Should I borrow from my retirement account?
October 12, 2020

Dear Frost,

I’m considering taking out a loan against my 401(k) to pay off the last of my student loan debt. Right now, the rate is two points lower, and I know I’ll have it all paid off in the 5-year time frame—in time for retirement. — Borrow from My Future?

Illustration of a piggy bank labeled 401(k) handing money to a piggy bank labeled student loan.

Dear Borrow,

Good to hear from you! This isn’t a very common question, but it’s certainly a good one to dig into. As people are considering all their borrowing options to either pay down debt or pay for some large, unexpected expense, borrowing from their future self, so to speak, is an option.

Read that Fine Print

Of course, the first thing to do when you’re looking into the possibility of taking out a loan against money you’ve already saved into a 401(k) is to dig out the paperwork and read the fine print. There will be some details in there you’ll need to highlight or jot down, including the amount you can take out, how many times you can borrow against it and a time frame for the return (sounds like you’ve already found that it’s 5 years in your case).

If you can’t find those details, get on the phone with the HR or finance person at your employer and get clarity from them on all the terms and conditions. You want to go into this process with both eyes open.

You want to go into this process with both eyes open.

Pros and Cons

So let’s say you get comfortable with the terms you’re reading, and this will be your first time borrowing against your 401(k). A loan against your 401(k) is an attractive option because it’s readily available and relatively easy—your employer will deduct payments from your paychecks, so it’s money you won’t miss as much. For many people, the loan value you can take is pretty high, and, as you said, the interest rates tend to be good, even compared to student loans. But before you go hog-wild, you’ll want to check in with yourself on a couple of things that might be less black and white.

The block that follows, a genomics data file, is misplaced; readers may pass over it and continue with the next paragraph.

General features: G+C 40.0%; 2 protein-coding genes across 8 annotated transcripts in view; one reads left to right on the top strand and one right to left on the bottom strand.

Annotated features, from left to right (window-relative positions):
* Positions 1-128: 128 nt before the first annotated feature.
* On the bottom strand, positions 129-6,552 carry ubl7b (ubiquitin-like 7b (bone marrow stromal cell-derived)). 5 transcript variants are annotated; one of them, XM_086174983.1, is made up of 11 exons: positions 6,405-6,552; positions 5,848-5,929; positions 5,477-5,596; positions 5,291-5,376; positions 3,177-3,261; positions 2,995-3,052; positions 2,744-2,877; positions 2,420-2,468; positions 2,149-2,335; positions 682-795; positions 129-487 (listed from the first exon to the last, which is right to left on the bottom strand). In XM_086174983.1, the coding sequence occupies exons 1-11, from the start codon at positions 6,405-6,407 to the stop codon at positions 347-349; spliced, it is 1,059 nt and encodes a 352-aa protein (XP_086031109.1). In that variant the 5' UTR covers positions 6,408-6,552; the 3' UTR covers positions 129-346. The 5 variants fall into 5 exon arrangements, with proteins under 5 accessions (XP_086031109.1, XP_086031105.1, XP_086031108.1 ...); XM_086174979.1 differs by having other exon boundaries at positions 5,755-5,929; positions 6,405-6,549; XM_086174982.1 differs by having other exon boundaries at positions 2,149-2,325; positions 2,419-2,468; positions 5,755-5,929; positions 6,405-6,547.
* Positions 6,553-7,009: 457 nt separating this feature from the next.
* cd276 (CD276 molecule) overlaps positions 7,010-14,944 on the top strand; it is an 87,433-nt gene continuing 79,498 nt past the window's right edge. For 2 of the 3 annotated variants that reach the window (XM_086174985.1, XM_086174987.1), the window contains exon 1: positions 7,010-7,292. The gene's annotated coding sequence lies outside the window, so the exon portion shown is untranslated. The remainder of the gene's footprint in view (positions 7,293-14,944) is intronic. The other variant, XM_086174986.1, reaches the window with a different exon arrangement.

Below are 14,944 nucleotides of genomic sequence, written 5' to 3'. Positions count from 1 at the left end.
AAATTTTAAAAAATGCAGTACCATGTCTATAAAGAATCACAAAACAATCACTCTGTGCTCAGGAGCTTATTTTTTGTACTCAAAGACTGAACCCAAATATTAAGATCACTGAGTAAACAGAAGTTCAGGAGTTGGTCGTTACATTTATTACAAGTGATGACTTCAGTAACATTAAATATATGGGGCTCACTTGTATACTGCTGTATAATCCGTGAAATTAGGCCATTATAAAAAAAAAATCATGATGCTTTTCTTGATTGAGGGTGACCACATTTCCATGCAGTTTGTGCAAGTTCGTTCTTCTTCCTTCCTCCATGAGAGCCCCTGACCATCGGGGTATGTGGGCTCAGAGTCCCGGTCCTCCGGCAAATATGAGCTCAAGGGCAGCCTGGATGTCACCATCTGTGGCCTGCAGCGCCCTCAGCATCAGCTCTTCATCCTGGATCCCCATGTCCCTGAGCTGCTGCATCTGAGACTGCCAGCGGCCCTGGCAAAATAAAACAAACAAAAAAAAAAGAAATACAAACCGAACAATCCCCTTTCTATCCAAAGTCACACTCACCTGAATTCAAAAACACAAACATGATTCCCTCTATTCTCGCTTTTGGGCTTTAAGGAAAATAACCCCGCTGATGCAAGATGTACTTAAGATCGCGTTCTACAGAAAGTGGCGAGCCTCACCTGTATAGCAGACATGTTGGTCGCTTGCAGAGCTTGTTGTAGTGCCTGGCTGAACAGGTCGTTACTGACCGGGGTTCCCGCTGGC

First, how easy will it be for you to fit your loan repayment schedule into your existing budget? How much lower will that payment be than the student loan payments you’re currently making? What will you do with that extra money? In most 401(k) loan cases, you can’t make random lump-sum payments—you’ll be stuck with the repayment schedule given. Is there a possibility you could renegotiate your student loan payments to be lower, without taking away funds from your future self?

Second, how secure is your job? What would happen if you lost your job before you fully repaid the loan? Ask those hard questions before you sign on the line.

No matter what you decide to do, always make sure you’re comfortable with the risks, have explored a variety of options to solve the root of the problem you’ve identified and have checked against your realistic budget and safety net.

Share This Advice With Your Friends and Family
More from Ask Frost
Research shows those who aren’t afraid to talk about their money questions are twice as likely to have better financial health than those who keep quiet. So, we’re collecting your questions and sharing sound advice from our bankers.
We’re Here to Help

Visit with a Frost banker for more immediate guidance on your financial life.

Give us a call at (800) 513-7678